Mound to the south may be a Medieval earthwork built by Geoffrey de Mandeville.
Gatehouse once used as a prison.
969 Founded. Site given by Ailwine to St. Oswald, Bishop of Worcester.
991 Visited by Bishop Oswald.
993-1008 Aednoth was Abbot of Ramsey. Killed at the Battle of Essenden.
1008-1016 Wulsi was Abbot of Ramsey.
1016-1020 Wythman was Abbot of Ramsey.
1020-1043 Ethelston was Abbot of Ramsey. Killed by an Irish servant.
1043-1080 Alfwin was Abbot of Ramsey.
1080-1087 Alsi was Abbot of Ramsey, previously of St. Augustine’s Abbey, Canterbury.
1087-1091 Herbert de Losinga was Abbot of Ramsey.
1091-1102 Aldwin was Abbot of Ramsey – the last English Abbot.
1102-1107 Bernard of St. Albans was Abbot of Ramsey.
1107-1111 Aldwin was Abbot of Ramsey.
1114-1133 Reginald was Abbot of Ramsey.
1133-1161 Walter was Abbot of Ramsey.
1143 Seized by Geoffrey de Mandeville who evicted the monks and fortified it.
1154 Repairs completed. They were need after damage caused by Geoffrey de Mandeville. Great Tower built.
1161-1178 William was Abbot of Ramsey.
1163 Archbishop Thomas Becket obtained compensation for damage afflicted on the Abbey by Geoffrey de Mandeville, from his son.
1180 Church of St. Thomas à Beckett was built.
1180-1200 Robert Trionell was Abbot of Ramsey.
1192 New shrines to St. Felix, first Bishop of East Anglia and the two Saxon princes, St. Ethelred and St. Ethelbreth.
1200-1202 Eudo was Abbot of Ramsey.
1202-1214 Robert de Reading was Abbot of Ramsey.
1214-1216 Richard de Selby was Abbot of Ramsey.
1216-1231 Hugh Foliat was Abbot of Ramsey.
1231-1253 Ranulf was Abbot of Ramsey.
1253-1254 William de Akolt was Abbot of Ramsey.
1254-1267 Hugh de Sulgrave was Abbot of Ramsey.
1267-1285 William de Godmanchester (Gurmecestre) was Abbot of Ramsey.
1276 New refectory completed by Abbot Hugh de Sulgrave.
1277 Abbot Hugh de Sulgrave made a new water channel to the Abbey and built the Hall and South Gate.
1285-1316 John de Sawtry was Abbot of Ramsey.
13th C Gatehouse.
13th C Mid: Lady Chapel built or rebuilt.
1316-1342 Simon de Eye was Abbot of Ramsey.
1330 Queen and princess Eleanor stayed for 2 days.
1330-1342 New Presbytery built by Abbot Simon de Eyre.
1334 Edward III, his Queen and their household stayed for 14 days.
1342-1349 Robert de Nassington was Abbot of Ramsey.
1349-1379 Richard de Shenington was Abbot of Ramsey.
1379-1396 Edmund de Ellington was Abbot of Ramsey.
1381 Attacked by peasants.
1396 Land put aside for the rebuilding of the Lady Chapel.
1396-1418 Thomas Butterwick was Abbot of Ramsey.
14th C Special wardens maintained the Lady Chapel.
1419-1434 John Tychmerch was Abbot of Ramsey.
1434-1435 John Crowland was Abbot of Ramsey.
1435-1468 John Stow was Abbot of Ramsey.
1468-1473 William Whittlesey was Abbot of Ramsey.
1473-1489 John Warboys was Abbot of Ramsey.
1489-1506 John Huntingdon was Abbot of Ramsey.
15th C Gatehouse rebuilt.
1506-1507 Henry Stukeley was Abbot of Ramsey.
1507-1539 John Lawrence (alias Warboys) was Abbot of Ramsey.
1535 Visited by Thomas Bedyll, one of Henry VIII’s commissioners.
1536 Visited by Thomas Bedyll, one of Henry VIII’s commissioners.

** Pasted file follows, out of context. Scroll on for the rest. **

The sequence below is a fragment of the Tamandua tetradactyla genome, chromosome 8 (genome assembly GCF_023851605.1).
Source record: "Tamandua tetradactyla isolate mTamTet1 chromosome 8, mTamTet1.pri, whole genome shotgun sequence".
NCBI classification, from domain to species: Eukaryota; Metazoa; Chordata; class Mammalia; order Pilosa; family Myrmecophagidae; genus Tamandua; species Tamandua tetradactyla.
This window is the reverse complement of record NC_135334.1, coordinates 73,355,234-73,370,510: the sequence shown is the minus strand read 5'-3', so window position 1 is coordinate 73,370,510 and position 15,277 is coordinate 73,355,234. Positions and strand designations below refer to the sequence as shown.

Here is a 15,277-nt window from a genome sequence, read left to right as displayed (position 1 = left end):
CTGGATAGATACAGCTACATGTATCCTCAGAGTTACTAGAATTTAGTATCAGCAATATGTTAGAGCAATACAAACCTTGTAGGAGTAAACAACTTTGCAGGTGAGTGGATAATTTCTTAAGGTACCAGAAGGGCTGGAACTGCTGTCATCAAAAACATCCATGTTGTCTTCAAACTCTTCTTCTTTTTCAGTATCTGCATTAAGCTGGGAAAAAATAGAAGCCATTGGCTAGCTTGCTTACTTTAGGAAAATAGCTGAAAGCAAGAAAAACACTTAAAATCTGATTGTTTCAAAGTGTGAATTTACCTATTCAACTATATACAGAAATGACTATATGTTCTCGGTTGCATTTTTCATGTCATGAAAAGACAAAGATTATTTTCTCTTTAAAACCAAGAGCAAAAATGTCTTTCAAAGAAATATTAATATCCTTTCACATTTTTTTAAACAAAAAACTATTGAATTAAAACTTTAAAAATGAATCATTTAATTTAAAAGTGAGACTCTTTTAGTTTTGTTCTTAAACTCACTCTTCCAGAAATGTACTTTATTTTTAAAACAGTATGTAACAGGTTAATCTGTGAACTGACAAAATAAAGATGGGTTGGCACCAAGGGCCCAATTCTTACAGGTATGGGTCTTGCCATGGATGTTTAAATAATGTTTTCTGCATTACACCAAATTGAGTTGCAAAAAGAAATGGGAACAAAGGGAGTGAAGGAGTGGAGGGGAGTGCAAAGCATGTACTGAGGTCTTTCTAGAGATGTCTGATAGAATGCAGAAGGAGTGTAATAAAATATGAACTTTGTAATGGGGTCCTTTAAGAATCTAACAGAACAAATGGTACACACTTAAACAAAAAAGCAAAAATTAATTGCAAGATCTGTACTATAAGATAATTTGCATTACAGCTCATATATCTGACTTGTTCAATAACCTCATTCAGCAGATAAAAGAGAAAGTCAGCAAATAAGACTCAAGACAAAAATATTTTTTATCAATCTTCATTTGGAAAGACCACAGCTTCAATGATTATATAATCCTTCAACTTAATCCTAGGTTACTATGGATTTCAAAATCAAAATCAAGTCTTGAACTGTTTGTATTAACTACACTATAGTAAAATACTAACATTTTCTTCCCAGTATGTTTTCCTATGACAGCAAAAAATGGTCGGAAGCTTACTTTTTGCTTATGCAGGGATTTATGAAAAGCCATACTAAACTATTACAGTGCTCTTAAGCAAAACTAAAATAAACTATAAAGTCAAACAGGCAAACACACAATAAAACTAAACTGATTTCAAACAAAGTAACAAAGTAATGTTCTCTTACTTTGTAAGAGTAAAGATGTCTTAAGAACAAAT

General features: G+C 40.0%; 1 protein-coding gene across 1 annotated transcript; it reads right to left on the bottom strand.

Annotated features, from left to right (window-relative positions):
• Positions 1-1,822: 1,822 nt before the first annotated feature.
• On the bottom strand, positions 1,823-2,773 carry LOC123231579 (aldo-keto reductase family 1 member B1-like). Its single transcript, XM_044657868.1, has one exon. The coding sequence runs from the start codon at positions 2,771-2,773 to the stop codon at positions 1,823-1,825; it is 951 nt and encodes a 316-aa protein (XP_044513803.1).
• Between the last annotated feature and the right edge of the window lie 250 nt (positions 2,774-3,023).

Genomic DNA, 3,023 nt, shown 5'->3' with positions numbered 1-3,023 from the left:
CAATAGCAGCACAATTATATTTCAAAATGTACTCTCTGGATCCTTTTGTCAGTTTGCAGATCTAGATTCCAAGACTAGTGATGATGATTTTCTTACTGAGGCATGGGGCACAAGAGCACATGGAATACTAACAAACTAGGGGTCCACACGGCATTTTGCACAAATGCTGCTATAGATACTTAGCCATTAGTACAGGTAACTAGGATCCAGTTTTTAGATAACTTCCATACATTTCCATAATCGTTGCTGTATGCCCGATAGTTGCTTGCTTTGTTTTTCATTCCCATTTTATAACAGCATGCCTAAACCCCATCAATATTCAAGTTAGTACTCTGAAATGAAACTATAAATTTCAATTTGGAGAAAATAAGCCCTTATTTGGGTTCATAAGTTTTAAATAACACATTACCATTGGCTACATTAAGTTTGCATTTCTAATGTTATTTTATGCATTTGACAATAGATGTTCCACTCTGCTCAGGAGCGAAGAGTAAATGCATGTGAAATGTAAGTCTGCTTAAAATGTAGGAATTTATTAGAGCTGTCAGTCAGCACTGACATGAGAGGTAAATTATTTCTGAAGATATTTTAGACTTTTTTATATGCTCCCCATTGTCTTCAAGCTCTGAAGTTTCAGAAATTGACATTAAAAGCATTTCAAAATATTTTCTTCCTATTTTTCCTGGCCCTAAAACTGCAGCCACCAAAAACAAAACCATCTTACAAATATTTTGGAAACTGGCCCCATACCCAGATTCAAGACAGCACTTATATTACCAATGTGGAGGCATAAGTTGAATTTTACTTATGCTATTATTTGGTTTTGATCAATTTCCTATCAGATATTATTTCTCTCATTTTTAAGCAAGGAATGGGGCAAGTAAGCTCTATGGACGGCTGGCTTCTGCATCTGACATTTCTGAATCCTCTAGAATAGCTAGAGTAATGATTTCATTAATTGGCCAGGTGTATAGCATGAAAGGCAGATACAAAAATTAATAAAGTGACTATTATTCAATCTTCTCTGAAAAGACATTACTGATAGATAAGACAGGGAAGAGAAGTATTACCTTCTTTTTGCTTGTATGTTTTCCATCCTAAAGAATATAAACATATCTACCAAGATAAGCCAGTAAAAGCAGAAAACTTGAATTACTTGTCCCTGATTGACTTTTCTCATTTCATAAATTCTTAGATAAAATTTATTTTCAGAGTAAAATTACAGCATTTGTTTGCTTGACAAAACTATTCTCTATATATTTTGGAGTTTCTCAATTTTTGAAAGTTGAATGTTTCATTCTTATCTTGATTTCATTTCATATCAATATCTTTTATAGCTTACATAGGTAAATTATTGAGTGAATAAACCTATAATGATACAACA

1539 Dissolved – Sir Richard Williams sold parts of it off for building materials.
16th C Gonville and Caius College, Kings College, and Trinity College were mostly built out of materials from the Abbey.
1600 c: Gatehouse converted into a house.
1627 Sir Oliver Cromwell lived in the remainder of the house.
1804-1806 Gatehouse altered.
1839 Gatehouse altered and enlarged.
1970 Field Investigation.
1998 Geophysical Survey by Cambridgeshire County Council Archaeological Field Unit.
2005-2006 Excavated by Cambridgeshire County Council Archaeological Field Unit.
References & Bibliography
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Clarke. H. 1984. The Archaeology of Medieval England. Blackwell, Oxford.
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Demarest. E. B. 1927. ‘Consuetudo Regis’ in Essex, Norfolk, and Suffolk. The English Historical Review, Vol. 42, No. 166 (Apr., 1927), pp. 161-179.
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Dugdale. W. 1676. The Baronage of England. T. Newcombe.
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Green. J. A. 1997. The Aristocracy of Norman England. Cambridge University Press.
‘Houses of Benedictine monks: The abbey of Ramsey’, in A History of the County of Huntingdon: Volume 1, ed. William Page, Granville Proby and H E Norris (London, 1926), pp. 377-385. British History Online http://www.british-history.ac.uk/vch/hunts/vol1/pp377-385.
King. E. 1994. The Anarchy of King Stephen’s Reign. Oxford University Press.
King. V., & Stephen. E. J. 1974.: Government and Anarchy. Albion: A Quarterly Journal Concerned with British Studies, Vol. 6, No. 3 (Autumn, 1974), pp. 201-217.
Lewis. C. P. 1989. The King and Eye: A Study in Anglo-Norman Politics. The English Historical Review, Vol. 104, No. 412 (Jul., 1989), pp. 569-589.
Mooers. S. L. 1984. Patronage in the Pipe Roll of 1130. Speculum, Vol. 59, No. 2 (Apr., 1984), pp. 282-307.
Neilson. N. 1899. Economic Conditions on The Manors of Ramsey Abbey. Sherman & Co.
Nicholas. K., & Smith. D. M. 2006. English episcopal acta: Ely 1109-1197, Volume 31 of English Episcopal Acta, Ed Karn, N.. Oxford University Press.
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Poole. A. L. 1993. From Domesday Book to Magna Carta, 1087-1216. Oxford University Press.
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Rositzke. H. A. 1951. The Peterborough Chronicle: Translated with an Introduction. Columbia University Press.
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